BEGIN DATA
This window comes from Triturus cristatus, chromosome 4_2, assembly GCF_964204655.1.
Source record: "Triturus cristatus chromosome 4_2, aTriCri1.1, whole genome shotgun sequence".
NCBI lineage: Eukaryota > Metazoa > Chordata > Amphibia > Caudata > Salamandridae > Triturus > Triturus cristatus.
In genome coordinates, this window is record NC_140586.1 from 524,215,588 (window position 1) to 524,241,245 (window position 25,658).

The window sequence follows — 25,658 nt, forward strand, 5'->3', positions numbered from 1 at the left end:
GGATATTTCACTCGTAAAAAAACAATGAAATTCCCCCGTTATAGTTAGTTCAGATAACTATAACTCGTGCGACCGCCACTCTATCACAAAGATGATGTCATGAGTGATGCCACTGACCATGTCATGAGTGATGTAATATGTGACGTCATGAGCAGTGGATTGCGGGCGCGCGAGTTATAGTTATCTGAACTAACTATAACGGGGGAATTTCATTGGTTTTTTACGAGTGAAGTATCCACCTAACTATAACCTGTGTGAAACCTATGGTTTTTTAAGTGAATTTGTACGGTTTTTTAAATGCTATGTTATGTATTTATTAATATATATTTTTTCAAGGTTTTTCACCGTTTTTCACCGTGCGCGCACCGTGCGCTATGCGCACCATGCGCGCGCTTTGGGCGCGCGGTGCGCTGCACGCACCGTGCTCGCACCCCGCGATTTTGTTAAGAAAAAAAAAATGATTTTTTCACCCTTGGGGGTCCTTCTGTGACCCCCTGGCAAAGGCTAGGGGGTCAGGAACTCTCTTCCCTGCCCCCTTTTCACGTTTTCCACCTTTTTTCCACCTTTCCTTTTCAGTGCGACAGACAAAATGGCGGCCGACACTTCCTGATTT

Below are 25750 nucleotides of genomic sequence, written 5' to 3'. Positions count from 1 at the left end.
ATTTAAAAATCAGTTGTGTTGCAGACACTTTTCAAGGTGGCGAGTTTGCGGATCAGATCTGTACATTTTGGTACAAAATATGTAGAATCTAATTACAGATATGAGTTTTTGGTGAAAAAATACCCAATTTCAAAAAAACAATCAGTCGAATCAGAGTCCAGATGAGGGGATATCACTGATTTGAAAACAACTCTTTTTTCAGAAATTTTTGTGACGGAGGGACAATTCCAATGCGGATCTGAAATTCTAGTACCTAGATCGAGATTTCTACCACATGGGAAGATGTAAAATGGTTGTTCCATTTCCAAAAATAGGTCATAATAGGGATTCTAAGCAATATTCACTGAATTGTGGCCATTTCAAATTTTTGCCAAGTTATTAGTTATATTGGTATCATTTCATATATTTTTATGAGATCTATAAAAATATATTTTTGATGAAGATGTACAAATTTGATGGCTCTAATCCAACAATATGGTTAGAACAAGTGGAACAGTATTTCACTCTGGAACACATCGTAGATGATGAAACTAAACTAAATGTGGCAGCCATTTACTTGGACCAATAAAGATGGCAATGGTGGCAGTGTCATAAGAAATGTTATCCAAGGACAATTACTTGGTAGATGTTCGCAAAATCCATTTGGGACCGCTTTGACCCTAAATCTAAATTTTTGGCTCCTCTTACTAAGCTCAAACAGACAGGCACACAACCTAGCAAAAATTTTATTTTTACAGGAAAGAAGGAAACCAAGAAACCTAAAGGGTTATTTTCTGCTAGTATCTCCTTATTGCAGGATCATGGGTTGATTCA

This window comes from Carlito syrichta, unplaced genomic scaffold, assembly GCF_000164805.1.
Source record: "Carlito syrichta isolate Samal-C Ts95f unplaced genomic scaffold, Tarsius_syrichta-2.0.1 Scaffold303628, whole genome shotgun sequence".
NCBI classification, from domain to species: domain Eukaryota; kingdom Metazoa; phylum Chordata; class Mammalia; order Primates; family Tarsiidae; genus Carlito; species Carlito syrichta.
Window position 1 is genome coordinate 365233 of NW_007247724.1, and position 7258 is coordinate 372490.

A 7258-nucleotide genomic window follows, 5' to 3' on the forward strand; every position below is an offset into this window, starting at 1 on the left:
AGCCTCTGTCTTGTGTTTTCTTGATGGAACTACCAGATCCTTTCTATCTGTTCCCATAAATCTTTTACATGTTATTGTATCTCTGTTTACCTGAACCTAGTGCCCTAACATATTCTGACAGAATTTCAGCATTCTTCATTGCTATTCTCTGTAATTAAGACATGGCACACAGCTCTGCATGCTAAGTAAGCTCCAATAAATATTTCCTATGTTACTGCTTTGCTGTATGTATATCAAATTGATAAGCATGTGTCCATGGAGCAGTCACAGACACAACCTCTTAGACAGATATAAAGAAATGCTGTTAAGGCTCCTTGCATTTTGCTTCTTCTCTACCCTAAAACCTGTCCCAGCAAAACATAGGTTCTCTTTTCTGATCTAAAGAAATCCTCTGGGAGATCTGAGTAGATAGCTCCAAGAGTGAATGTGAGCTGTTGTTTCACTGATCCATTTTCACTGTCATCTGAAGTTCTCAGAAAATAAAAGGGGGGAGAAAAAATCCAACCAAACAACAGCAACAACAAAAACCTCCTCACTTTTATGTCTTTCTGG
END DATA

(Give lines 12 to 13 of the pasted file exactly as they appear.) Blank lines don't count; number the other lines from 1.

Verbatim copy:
Window position 1 is genome coordinate 365233 of NW_007247724.1, and position 7258 is coordinate 372490.

A 7258-nucleotide genomic window follows, 5' to 3' on the forward strand; every position below is an offset into this window, starting at 1 on the left: